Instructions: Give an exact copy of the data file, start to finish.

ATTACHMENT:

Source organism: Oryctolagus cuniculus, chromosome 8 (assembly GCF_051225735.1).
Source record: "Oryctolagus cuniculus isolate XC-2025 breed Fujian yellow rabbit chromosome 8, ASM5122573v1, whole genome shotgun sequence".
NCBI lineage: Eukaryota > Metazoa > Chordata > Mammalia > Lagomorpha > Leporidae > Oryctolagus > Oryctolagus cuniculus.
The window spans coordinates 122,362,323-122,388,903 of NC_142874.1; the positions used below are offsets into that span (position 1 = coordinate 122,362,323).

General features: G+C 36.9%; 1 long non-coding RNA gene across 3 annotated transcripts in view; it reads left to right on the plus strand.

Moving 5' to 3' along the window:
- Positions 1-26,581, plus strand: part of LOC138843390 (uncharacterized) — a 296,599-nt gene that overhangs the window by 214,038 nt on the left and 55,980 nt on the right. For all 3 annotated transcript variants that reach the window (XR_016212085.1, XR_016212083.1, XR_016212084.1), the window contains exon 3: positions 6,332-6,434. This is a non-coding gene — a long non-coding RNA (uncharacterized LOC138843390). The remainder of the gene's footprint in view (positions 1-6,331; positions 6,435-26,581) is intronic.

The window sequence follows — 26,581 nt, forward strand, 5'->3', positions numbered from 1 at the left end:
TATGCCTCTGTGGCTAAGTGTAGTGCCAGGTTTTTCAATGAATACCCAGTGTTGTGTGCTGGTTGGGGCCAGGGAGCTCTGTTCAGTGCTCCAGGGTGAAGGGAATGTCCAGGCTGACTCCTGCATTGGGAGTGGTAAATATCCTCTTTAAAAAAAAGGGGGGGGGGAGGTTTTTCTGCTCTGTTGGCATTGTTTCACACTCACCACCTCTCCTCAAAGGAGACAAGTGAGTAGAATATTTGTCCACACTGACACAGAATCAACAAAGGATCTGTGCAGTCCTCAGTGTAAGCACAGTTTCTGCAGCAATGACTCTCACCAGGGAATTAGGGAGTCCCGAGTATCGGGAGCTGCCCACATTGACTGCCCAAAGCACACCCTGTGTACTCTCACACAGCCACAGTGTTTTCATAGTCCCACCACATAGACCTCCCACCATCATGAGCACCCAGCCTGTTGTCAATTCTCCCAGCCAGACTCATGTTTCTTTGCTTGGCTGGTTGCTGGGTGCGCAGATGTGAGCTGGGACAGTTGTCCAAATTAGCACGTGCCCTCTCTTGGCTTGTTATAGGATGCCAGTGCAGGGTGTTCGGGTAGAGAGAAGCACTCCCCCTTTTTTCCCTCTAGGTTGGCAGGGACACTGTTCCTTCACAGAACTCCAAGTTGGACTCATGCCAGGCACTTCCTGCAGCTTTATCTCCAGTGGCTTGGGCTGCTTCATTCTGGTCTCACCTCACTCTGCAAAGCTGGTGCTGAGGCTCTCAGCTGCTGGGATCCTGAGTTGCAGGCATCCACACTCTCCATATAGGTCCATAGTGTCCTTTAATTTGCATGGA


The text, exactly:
Source organism: Oryctolagus cuniculus, chromosome 8 (assembly GCF_051225735.1).
Source record: "Oryctolagus cuniculus isolate XC-2025 breed Fujian yellow rabbit chromosome 8, ASM5122573v1, whole genome shotgun sequence".
NCBI lineage: Eukaryota > Metazoa > Chordata > Mammalia > Lagomorpha > Leporidae > Oryctolagus > Oryctolagus cuniculus.
The window spans coordinates 122,362,323-122,388,903 of NC_142874.1; the positions used below are offsets into that span (position 1 = coordinate 122,362,323).

General features: G+C 36.9%; 1 long non-coding RNA gene across 3 annotated transcripts in view; it reads left to right on the plus strand.

Moving 5' to 3' along the window:
- Positions 1-26,581, plus strand: part of LOC138843390 (uncharacterized) — a 296,599-nt gene that overhangs the window by 214,038 nt on the left and 55,980 nt on the right. For all 3 annotated transcript variants that reach the window (XR_016212085.1, XR_016212083.1, XR_016212084.1), the window contains exon 3: positions 6,332-6,434. This is a non-coding gene — a long non-coding RNA (uncharacterized LOC138843390). The remainder of the gene's footprint in view (positions 1-6,331; positions 6,435-26,581) is intronic.

The window sequence follows — 26,581 nt, forward strand, 5'->3', positions numbered from 1 at the left end:
TATGCCTCTGTGGCTAAGTGTAGTGCCAGGTTTTTCAATGAATACCCAGTGTTGTGTGCTGGTTGGGGCCAGGGAGCTCTGTTCAGTGCTCCAGGGTGAAGGGAATGTCCAGGCTGACTCCTGCATTGGGAGTGGTAAATATCCTCTTTAAAAAAAAGGGGGGGGGGAGGTTTTTCTGCTCTGTTGGCATTGTTTCACACTCACCACCTCTCCTCAAAGGAGACAAGTGAGTAGAATATTTGTCCACACTGACACAGAATCAACAAAGGATCTGTGCAGTCCTCAGTGTAAGCACAGTTTCTGCAGCAATGACTCTCACCAGGGAATTAGGGAGTCCCGAGTATCGGGAGCTGCCCACATTGACTGCCCAAAGCACACCCTGTGTACTCTCACACAGCCACAGTGTTTTCATAGTCCCACCACATAGACCTCCCACCATCATGAGCACCCAGCCTGTTGTCAATTCTCCCAGCCAGACTCATGTTTCTTTGCTTGGCTGGTTGCTGGGTGCGCAGATGTGAGCTGGGACAGTTGTCCAAATTAGCACGTGCCCTCTCTTGGCTTGTTATAGGATGCCAGTGCAGGGTGTTCGGGTAGAGAGAAGCACTCCCCCTTTTTTCCCTCTAGGTTGGCAGGGACACTGTTCCTTCACAGAACTCCAAGTTGGACTCATGCCAGGCACTTCCTGCAGCTTTATCTCCAGTGGCTTGGGCTGCTTCATTCTGGTCTCACCTCACTCTGCAAAGCTGGTGCTGAGGCTCTCAGCTGCTGGGATCCTGAGTTGCAGGCATCCACACTCTCCATATAGGTCCATAGTGTCCTTTAATTTGCATGGA